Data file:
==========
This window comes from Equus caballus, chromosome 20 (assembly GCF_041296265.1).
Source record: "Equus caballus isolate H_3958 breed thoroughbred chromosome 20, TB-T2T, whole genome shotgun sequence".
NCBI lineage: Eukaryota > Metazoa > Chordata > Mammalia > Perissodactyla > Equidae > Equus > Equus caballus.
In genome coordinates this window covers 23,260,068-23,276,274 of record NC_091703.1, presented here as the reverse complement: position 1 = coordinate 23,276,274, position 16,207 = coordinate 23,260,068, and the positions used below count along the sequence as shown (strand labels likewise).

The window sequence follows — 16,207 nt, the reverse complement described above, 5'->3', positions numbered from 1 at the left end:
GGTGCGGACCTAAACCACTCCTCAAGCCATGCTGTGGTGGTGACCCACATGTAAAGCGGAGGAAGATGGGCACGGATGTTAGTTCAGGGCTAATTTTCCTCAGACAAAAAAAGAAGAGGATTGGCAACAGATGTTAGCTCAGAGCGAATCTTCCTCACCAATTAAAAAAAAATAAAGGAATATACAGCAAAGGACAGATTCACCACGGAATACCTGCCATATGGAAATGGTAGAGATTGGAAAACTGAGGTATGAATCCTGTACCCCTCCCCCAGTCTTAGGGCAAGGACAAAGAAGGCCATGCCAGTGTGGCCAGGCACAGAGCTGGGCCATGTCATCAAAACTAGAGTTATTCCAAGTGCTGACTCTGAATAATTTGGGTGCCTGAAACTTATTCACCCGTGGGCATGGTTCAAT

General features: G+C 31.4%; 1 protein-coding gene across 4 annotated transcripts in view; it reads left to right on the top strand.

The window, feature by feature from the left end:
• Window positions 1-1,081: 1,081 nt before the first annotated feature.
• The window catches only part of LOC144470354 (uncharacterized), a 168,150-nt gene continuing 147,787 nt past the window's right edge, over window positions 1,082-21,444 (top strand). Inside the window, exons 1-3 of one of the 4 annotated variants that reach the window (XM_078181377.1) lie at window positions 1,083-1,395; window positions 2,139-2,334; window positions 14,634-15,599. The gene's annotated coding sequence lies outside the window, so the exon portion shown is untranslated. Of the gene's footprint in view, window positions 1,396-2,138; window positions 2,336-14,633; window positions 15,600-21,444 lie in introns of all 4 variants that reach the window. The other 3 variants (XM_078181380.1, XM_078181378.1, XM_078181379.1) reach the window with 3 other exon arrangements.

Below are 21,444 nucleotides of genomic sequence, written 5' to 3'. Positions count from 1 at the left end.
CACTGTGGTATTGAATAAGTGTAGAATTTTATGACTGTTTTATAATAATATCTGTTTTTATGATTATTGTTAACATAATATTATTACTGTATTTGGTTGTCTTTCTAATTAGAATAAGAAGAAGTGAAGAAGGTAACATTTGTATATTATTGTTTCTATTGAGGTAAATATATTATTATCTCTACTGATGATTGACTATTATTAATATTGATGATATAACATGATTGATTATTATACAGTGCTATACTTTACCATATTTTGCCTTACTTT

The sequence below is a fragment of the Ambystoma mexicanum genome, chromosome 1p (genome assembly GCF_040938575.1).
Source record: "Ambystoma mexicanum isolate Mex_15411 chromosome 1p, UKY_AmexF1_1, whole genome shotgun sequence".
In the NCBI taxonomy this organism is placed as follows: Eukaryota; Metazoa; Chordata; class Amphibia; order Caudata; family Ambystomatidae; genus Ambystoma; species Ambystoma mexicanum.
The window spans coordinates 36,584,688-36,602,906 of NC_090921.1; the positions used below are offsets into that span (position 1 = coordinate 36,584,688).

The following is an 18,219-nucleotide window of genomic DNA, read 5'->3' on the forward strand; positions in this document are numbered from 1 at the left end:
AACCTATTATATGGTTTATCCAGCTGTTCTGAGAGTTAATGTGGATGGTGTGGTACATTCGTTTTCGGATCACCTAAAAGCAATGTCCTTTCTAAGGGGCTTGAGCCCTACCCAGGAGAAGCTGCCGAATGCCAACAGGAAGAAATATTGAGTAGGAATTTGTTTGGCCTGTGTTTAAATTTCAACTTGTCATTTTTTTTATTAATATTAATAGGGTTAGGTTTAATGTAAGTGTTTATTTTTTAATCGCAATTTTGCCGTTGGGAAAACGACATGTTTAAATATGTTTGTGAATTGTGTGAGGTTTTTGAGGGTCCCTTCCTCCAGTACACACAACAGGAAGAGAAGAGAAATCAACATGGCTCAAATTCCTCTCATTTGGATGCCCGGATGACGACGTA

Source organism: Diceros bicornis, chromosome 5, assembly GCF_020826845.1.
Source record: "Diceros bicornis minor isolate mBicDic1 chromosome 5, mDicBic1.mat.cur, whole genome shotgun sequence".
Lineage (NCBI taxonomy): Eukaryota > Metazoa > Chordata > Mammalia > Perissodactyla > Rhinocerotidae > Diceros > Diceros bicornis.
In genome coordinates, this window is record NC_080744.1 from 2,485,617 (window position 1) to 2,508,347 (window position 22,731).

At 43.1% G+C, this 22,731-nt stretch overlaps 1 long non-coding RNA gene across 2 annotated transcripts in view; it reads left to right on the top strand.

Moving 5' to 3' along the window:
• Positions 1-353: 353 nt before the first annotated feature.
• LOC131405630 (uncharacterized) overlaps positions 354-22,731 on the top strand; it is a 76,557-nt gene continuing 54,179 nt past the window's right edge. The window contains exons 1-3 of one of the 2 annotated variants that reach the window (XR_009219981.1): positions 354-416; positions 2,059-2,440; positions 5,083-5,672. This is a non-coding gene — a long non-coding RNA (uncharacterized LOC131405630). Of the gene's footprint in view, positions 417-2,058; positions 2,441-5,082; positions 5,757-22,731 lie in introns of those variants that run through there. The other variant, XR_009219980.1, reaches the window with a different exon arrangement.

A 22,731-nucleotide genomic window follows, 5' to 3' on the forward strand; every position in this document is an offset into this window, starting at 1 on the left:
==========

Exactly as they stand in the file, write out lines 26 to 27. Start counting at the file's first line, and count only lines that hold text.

• LOC131405630 (uncharacterized) overlaps positions 354-22,731 on the top strand; it is a 76,557-nt gene continuing 54,179 nt past the window's right edge. The window contains exons 1-3 of one of the 2 annotated variants that reach the window (XR_009219981.1): positions 354-416; positions 2,059-2,440; positions 5,083-5,672. This is a non-coding gene — a long non-coding RNA (uncharacterized LOC131405630). Of the gene's footprint in view, positions 417-2,058; positions 2,441-5,082; positions 5,757-22,731 lie in introns of those variants that run through there. The other variant, XR_009219980.1, reaches the window with a different exon arrangement.

A 22,731-nucleotide genomic window follows, 5' to 3' on the forward strand; every position in this document is an offset into this window, starting at 1 on the left: